Effective teachers stopto check for studentsunderstanding by askingtext-based questions . . .thatrequire the reader toidentify critical pieces ofinformation and associationneeded to conceptuallyunderstand the contentarea being studied
QUESTIONS: should be designed to focus on critical concepts and principles. the asking of questions should be interspersed throughout the reading of the text and should beuse to review important concepts in thetext. should be carefully developed.
You can developed questioning strategies by usingBarret’s Taxonomy of Reading Comprehension (1972), or you can focus on developing appreciation of theliterary elements of setting, plot ,characterization, theme, and style.Questioning strategies can be developed aroundBarrets four levels of reading comprehension; Literal Recognition or RecallInferenceEvaluationAppreciation
Literal recognition -require students to identifyinformation provided in the literature. Literal questions often includesuch words who, what, where, and when.
Inference -when children infer an answer to aquestion, they go beyond the informationthe author provides and hypothesizeabout such thing as details, ,main eventsthat might have led to an occurrence andcause-and-effect relationships.
Evaluation -question requires childrento make judgments about thecontent of the literature bycomparing it with external criteria orinternal criteria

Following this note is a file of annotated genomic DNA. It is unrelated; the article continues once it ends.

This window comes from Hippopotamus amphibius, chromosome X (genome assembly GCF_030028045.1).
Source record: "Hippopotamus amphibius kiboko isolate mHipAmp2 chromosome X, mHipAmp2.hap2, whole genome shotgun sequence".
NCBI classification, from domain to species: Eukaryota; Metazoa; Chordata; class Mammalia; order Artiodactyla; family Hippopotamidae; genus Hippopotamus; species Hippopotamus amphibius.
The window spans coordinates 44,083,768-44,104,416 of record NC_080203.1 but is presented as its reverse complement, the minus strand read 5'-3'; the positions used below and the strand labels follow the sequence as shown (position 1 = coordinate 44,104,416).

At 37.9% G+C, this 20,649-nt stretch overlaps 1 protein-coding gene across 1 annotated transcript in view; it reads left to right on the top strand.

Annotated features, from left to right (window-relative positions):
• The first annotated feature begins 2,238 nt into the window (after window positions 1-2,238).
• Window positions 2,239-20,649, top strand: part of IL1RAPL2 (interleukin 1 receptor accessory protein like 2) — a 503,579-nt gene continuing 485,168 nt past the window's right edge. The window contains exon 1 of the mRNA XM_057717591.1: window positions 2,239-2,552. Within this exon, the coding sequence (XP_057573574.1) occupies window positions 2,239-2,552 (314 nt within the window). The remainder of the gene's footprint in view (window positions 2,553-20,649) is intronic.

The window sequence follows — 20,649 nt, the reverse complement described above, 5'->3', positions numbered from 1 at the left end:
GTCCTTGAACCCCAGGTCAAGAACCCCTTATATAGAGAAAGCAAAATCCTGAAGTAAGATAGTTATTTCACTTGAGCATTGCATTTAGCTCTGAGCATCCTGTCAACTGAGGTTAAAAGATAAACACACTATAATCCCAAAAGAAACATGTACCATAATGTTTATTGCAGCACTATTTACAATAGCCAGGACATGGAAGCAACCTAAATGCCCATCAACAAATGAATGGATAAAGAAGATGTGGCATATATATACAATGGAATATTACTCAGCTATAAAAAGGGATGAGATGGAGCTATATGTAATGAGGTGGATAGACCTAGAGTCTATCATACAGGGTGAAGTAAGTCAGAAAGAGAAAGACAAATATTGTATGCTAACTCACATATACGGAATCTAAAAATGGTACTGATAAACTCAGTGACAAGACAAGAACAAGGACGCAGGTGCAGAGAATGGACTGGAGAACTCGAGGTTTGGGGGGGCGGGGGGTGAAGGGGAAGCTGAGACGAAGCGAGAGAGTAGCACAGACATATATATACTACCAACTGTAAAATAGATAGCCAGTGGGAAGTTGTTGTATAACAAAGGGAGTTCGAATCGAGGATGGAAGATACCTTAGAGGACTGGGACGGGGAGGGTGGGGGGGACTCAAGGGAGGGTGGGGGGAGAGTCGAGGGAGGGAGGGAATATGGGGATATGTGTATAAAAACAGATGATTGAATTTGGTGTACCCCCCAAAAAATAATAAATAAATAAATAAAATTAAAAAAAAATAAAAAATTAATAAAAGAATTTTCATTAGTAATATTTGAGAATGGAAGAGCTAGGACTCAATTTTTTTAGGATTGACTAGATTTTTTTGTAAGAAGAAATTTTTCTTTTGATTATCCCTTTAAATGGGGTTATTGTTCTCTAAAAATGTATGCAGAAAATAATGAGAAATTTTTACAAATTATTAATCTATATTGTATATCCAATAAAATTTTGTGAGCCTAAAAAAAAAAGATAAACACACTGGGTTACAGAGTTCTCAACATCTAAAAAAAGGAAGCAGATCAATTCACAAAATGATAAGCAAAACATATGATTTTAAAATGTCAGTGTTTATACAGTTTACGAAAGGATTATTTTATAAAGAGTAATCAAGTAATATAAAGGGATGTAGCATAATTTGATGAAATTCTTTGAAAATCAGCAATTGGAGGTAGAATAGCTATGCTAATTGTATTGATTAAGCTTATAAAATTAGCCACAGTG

Appreciation -appreciation of literature requires aheightening of sensitivity to the techniquesthat authors use in order to create anemotional impact. Questions can encouragestudents to respond emotionally to the plot, identify with the characters, react to anauthors use of language and react to anauthors. Ability to create visual imagesthrough words.
Specific literary elements withinthe text:SettingsPlotCharacterizationThemeStyle
In a field one summers day a Grasshopper was hopping about, chirping and singing to its hearts content. An Ant passed by,bearing along with great toil an ear of corn he was taking to the nest. "Why not come and chat with me," said the Grasshopper, "instead of toiling and moiling in that way?" "I am helping to lay up food for the winter," said the Ant, "and recommend you to do the same." "Why bother about winter?" said the Grasshopper; "We havegot plenty of food at present." But the Ant went on its way and continued its toil. When the winter came the Grasshopper had no food and found itself dying of hunger - while it saw the ants distributing every day corn and grain from the stores they had collected in the summer. Then the Grasshopper knew: It is best to prepare for days of need.